Giving Compass' Take:
- Thomas Clanton, a professor of applied physiology and kinesiology at the University of Florida, discusses the severity of heatstrokes and heat illnesses.
- How can donors address the climate-related heat waves? How can funders support climate action?
- Read about the public health risks of heatwaves.
What is Giving Compass?
We connect donors to learning resources and ways to support community-led solutions. Learn more about us.
Heat kills more people than any other extreme weather event, and deadly heat waves are getting longer and hotter as the climate warms.
his summer, huge swaths of the US have already faced record-breaking heat waves.
Staying cool—and informed about the risks heat poses—is essential.
Thomas Clanton is a professor of applied physiology and kinesiology at the University of Florida and an expert in the effects of heat on the body. Here, he explains how to recognize heat illness and the long-term consequences of this kind of stress:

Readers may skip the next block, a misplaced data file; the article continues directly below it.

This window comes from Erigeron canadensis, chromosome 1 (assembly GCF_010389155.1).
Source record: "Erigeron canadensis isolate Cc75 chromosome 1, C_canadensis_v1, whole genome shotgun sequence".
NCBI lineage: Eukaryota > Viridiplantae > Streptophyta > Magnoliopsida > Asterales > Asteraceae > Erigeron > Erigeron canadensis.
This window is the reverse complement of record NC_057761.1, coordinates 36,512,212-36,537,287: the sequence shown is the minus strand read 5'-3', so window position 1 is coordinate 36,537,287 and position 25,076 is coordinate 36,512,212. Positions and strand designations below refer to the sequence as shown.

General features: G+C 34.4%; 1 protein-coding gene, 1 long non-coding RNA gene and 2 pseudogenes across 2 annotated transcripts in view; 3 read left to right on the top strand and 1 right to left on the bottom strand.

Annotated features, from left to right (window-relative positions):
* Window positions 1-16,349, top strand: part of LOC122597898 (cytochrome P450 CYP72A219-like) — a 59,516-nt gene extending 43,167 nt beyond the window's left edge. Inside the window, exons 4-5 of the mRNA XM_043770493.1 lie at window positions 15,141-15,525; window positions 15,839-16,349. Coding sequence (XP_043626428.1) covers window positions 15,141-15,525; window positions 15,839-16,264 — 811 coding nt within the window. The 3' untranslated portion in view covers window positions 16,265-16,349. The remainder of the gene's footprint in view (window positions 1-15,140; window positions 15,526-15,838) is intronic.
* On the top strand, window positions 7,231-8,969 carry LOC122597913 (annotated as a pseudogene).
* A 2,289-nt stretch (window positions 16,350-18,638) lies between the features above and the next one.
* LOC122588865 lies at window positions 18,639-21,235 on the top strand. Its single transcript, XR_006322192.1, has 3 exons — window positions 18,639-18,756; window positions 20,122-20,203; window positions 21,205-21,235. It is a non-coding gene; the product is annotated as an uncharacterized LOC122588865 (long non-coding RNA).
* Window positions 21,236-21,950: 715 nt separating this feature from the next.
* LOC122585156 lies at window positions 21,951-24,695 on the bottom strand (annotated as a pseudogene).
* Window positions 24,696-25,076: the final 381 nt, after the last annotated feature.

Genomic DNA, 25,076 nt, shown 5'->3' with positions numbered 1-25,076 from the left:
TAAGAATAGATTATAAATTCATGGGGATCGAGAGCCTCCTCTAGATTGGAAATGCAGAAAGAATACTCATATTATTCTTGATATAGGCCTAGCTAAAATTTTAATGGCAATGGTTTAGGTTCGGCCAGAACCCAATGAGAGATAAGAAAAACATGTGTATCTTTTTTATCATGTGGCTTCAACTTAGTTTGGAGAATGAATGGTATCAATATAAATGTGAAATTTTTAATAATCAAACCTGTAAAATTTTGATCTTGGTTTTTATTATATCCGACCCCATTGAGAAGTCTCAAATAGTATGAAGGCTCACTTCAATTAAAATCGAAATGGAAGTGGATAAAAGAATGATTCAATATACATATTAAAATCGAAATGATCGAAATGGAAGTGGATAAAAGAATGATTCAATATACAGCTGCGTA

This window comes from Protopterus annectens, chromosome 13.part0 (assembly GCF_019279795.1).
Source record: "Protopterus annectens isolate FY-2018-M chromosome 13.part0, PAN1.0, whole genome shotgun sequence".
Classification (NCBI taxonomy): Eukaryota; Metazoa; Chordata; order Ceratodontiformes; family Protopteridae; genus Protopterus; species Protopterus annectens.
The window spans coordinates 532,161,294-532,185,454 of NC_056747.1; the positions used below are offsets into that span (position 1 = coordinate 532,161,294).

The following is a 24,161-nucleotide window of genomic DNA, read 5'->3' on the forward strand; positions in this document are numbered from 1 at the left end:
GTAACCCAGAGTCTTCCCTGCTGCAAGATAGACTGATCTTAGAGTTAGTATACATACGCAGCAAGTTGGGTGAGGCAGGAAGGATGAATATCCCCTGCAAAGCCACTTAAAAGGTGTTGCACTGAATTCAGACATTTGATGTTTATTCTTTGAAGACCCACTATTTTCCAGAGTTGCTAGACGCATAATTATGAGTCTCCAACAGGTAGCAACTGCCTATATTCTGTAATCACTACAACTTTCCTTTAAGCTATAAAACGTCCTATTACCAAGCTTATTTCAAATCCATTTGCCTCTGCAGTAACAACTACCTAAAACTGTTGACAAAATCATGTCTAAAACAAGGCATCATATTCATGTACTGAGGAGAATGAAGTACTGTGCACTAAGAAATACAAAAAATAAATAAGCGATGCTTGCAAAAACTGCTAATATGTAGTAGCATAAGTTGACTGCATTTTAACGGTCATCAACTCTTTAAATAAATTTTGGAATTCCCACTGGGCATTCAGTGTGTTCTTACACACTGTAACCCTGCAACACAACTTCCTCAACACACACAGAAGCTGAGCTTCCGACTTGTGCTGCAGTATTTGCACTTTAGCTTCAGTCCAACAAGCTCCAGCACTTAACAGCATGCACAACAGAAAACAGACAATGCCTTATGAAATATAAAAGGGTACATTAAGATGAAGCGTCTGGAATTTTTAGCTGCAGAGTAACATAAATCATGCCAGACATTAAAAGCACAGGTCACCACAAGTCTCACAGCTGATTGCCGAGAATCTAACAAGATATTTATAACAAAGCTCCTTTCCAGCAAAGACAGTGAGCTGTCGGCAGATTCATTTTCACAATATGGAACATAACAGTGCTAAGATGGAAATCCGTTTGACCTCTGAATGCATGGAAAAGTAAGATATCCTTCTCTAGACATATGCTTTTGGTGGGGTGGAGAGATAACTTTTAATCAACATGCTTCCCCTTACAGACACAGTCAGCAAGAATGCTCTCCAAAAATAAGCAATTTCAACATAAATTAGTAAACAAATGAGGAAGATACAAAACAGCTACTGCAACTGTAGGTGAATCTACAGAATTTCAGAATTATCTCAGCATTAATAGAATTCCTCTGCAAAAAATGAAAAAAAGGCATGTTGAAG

It’s a really broad spectrum. At the lowest end is heat exhaustion, and on the more extreme end we have heatstroke. The difference is really the presence of neurological symptoms in heatstroke. Throughout the spectrum, mild to severe injury to liver, heart, kidney, and muscle can be present.
So, you can have heat exhaustion and you’re probably still thinking pretty well, but you know you’re hot. You try to get out of the heat and you’re functional. However, heatstroke victims can go unconscious, lose motor control, or become delirious, so their ability to respond is limited.
Clinically, a person would be diagnosed with heatstroke if they have a temperature above 40 degrees Centigrade (104 degrees Fahrenheit) and also exhibit central nervous system symptoms.
Read the full article about heatstroke by Eric Hamilton at Futurity.